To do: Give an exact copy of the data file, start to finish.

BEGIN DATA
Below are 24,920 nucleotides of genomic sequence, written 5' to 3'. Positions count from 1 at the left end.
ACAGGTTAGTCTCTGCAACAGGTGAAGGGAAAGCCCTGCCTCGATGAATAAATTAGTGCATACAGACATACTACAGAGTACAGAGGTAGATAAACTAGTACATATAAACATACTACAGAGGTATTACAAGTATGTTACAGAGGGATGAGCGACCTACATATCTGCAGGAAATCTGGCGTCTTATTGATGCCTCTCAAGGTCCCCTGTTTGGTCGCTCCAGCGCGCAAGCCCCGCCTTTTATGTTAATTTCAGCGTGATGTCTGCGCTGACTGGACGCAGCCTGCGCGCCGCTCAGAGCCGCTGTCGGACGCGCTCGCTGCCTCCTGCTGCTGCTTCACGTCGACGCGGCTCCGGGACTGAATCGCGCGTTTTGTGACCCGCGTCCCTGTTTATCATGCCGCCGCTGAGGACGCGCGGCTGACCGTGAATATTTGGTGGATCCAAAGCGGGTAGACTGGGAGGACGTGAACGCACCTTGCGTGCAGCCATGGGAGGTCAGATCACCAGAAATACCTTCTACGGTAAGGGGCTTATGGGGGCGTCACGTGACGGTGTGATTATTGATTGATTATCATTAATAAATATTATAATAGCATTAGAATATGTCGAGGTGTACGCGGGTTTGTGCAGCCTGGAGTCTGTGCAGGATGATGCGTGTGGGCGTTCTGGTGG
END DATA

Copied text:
Below are 24,920 nucleotides of genomic sequence, written 5' to 3'. Positions count from 1 at the left end.
ACAGGTTAGTCTCTGCAACAGGTGAAGGGAAAGCCCTGCCTCGATGAATAAATTAGTGCATACAGACATACTACAGAGTACAGAGGTAGATAAACTAGTACATATAAACATACTACAGAGGTATTACAAGTATGTTACAGAGGGATGAGCGACCTACATATCTGCAGGAAATCTGGCGTCTTATTGATGCCTCTCAAGGTCCCCTGTTTGGTCGCTCCAGCGCGCAAGCCCCGCCTTTTATGTTAATTTCAGCGTGATGTCTGCGCTGACTGGACGCAGCCTGCGCGCCGCTCAGAGCCGCTGTCGGACGCGCTCGCTGCCTCCTGCTGCTGCTTCACGTCGACGCGGCTCCGGGACTGAATCGCGCGTTTTGTGACCCGCGTCCCTGTTTATCATGCCGCCGCTGAGGACGCGCGGCTGACCGTGAATATTTGGTGGATCCAAAGCGGGTAGACTGGGAGGACGTGAACGCACCTTGCGTGCAGCCATGGGAGGTCAGATCACCAGAAATACCTTCTACGGTAAGGGGCTTATGGGGGCGTCACGTGACGGTGTGATTATTGATTGATTATCATTAATAAATATTATAATAGCATTAGAATATGTCGAGGTGTACGCGGGTTTGTGCAGCCTGGAGTCTGTGCAGGATGATGCGTGTGGGCGTTCTGGTGG